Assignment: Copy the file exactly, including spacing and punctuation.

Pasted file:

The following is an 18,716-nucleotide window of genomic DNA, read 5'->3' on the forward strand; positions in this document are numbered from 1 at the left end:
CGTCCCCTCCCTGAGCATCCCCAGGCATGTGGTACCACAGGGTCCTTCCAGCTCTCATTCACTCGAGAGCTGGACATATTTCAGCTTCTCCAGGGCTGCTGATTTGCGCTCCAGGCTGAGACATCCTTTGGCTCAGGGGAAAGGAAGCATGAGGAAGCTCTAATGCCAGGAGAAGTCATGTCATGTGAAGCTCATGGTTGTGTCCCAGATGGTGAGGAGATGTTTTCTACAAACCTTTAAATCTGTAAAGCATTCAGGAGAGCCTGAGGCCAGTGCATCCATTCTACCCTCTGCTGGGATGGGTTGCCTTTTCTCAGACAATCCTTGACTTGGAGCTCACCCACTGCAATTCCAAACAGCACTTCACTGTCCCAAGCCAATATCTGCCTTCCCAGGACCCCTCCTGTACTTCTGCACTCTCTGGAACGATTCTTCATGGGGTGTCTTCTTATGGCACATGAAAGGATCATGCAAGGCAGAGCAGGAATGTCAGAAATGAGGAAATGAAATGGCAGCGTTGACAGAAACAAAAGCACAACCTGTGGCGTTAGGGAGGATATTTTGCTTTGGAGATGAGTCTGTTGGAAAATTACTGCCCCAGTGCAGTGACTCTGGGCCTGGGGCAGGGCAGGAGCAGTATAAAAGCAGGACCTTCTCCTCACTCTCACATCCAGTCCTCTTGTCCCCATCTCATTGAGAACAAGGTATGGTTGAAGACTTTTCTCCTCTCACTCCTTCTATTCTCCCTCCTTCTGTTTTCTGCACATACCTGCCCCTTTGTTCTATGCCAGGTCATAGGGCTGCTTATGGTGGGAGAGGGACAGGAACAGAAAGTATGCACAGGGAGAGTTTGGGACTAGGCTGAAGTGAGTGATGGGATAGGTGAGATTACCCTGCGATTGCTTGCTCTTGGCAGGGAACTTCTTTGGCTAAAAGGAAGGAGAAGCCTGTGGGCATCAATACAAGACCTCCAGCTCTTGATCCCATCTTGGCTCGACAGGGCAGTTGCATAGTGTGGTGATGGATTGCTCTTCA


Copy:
The following is an 18,716-nucleotide window of genomic DNA, read 5'->3' on the forward strand; positions in this document are numbered from 1 at the left end:
CGTCCCCTCCCTGAGCATCCCCAGGCATGTGGTACCACAGGGTCCTTCCAGCTCTCATTCACTCGAGAGCTGGACATATTTCAGCTTCTCCAGGGCTGCTGATTTGCGCTCCAGGCTGAGACATCCTTTGGCTCAGGGGAAAGGAAGCATGAGGAAGCTCTAATGCCAGGAGAAGTCATGTCATGTGAAGCTCATGGTTGTGTCCCAGATGGTGAGGAGATGTTTTCTACAAACCTTTAAATCTGTAAAGCATTCAGGAGAGCCTGAGGCCAGTGCATCCATTCTACCCTCTGCTGGGATGGGTTGCCTTTTCTCAGACAATCCTTGACTTGGAGCTCACCCACTGCAATTCCAAACAGCACTTCACTGTCCCAAGCCAATATCTGCCTTCCCAGGACCCCTCCTGTACTTCTGCACTCTCTGGAACGATTCTTCATGGGGTGTCTTCTTATGGCACATGAAAGGATCATGCAAGGCAGAGCAGGAATGTCAGAAATGAGGAAATGAAATGGCAGCGTTGACAGAAACAAAAGCACAACCTGTGGCGTTAGGGAGGATATTTTGCTTTGGAGATGAGTCTGTTGGAAAATTACTGCCCCAGTGCAGTGACTCTGGGCCTGGGGCAGGGCAGGAGCAGTATAAAAGCAGGACCTTCTCCTCACTCTCACATCCAGTCCTCTTGTCCCCATCTCATTGAGAACAAGGTATGGTTGAAGACTTTTCTCCTCTCACTCCTTCTATTCTCCCTCCTTCTGTTTTCTGCACATACCTGCCCCTTTGTTCTATGCCAGGTCATAGGGCTGCTTATGGTGGGAGAGGGACAGGAACAGAAAGTATGCACAGGGAGAGTTTGGGACTAGGCTGAAGTGAGTGATGGGATAGGTGAGATTACCCTGCGATTGCTTGCTCTTGGCAGGGAACTTCTTTGGCTAAAAGGAAGGAGAAGCCTGTGGGCATCAATACAAGACCTCCAGCTCTTGATCCCATCTTGGCTCGACAGGGCAGTTGCATAGTGTGGTGATGGATTGCTCTTCA